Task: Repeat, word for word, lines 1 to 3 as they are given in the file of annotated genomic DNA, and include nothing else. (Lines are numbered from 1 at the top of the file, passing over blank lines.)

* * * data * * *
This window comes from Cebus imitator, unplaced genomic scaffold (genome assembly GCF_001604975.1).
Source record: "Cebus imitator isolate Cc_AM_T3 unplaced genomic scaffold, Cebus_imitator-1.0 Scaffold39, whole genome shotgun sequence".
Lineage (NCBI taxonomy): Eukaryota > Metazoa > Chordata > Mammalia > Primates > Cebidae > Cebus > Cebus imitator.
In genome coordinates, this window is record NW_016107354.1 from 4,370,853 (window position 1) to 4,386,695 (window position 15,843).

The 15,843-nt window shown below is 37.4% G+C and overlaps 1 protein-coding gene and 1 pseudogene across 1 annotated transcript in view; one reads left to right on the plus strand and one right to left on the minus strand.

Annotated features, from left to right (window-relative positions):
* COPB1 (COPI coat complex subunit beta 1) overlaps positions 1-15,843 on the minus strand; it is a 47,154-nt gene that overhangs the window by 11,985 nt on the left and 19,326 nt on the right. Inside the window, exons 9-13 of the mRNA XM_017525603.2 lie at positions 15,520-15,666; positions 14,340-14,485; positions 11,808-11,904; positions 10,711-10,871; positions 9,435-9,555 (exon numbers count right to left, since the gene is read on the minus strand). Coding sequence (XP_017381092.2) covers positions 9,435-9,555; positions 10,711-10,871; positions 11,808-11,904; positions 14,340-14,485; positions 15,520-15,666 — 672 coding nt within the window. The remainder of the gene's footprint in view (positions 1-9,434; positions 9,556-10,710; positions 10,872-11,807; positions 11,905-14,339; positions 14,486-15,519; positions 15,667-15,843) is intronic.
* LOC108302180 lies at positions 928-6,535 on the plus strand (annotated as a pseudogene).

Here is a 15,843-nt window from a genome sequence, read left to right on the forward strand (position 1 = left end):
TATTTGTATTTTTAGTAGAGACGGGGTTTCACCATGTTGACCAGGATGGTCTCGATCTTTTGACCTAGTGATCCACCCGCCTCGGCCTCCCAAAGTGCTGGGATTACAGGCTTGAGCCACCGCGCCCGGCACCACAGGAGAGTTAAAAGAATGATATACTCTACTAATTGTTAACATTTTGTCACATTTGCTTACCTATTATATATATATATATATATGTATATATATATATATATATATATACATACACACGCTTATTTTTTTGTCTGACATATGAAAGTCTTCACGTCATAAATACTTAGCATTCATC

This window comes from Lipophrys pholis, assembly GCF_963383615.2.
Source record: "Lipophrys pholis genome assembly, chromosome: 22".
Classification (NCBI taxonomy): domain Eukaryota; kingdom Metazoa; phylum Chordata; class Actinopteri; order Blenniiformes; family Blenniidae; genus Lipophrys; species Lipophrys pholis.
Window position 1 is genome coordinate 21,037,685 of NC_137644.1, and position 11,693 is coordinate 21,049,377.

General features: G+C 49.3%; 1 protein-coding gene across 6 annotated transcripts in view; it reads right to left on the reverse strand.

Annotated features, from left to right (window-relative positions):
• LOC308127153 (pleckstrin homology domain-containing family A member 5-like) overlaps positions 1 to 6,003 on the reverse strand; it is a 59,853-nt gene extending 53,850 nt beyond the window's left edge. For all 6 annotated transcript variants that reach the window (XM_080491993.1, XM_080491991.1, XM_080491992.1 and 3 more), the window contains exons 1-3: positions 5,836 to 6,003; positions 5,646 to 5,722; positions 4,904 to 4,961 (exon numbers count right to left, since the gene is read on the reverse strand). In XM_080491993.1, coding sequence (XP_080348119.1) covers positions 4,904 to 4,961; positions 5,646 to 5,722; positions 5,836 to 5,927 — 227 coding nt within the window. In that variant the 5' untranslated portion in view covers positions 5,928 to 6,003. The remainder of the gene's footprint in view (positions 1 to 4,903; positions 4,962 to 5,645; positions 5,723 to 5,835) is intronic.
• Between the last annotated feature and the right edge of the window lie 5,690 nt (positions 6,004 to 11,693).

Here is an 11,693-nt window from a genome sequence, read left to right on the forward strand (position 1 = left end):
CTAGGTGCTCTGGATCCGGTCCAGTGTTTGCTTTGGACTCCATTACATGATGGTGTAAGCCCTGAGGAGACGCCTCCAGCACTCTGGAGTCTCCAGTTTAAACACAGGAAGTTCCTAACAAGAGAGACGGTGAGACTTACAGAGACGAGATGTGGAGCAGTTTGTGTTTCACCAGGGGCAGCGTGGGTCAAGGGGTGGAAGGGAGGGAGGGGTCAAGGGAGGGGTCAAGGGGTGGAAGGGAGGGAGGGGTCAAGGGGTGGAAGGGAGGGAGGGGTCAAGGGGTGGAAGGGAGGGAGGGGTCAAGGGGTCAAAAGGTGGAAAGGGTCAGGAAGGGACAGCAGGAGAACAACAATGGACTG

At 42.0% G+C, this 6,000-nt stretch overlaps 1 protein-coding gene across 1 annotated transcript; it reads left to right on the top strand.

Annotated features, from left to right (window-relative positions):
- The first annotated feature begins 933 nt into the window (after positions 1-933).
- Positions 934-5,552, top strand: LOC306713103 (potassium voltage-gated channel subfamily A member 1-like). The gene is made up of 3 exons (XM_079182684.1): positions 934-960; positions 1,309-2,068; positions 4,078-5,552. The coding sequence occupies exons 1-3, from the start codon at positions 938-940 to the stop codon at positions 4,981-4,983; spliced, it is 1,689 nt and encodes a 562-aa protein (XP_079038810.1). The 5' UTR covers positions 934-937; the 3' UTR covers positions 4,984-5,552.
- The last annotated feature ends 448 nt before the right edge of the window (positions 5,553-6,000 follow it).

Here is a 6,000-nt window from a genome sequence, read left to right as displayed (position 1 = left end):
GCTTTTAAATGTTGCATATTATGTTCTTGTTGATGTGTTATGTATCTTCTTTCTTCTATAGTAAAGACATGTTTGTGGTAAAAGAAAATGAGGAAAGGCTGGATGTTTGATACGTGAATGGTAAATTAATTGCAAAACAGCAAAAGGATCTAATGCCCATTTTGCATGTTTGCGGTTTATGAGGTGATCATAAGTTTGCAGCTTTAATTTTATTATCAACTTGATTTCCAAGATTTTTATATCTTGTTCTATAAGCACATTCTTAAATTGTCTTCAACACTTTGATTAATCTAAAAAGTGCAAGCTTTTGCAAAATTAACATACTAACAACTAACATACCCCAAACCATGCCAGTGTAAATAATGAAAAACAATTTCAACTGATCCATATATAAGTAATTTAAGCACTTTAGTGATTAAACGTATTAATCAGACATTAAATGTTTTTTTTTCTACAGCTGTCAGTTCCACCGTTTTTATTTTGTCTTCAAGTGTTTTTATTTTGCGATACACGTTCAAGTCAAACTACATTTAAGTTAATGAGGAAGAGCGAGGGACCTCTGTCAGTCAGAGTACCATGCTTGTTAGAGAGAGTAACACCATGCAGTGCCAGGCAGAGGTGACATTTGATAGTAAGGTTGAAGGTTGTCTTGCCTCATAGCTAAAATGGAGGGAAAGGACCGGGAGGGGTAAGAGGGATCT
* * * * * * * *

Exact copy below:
This window comes from Cebus imitator, unplaced genomic scaffold (genome assembly GCF_001604975.1).
Source record: "Cebus imitator isolate Cc_AM_T3 unplaced genomic scaffold, Cebus_imitator-1.0 Scaffold39, whole genome shotgun sequence".
Lineage (NCBI taxonomy): Eukaryota > Metazoa > Chordata > Mammalia > Primates > Cebidae > Cebus > Cebus imitator.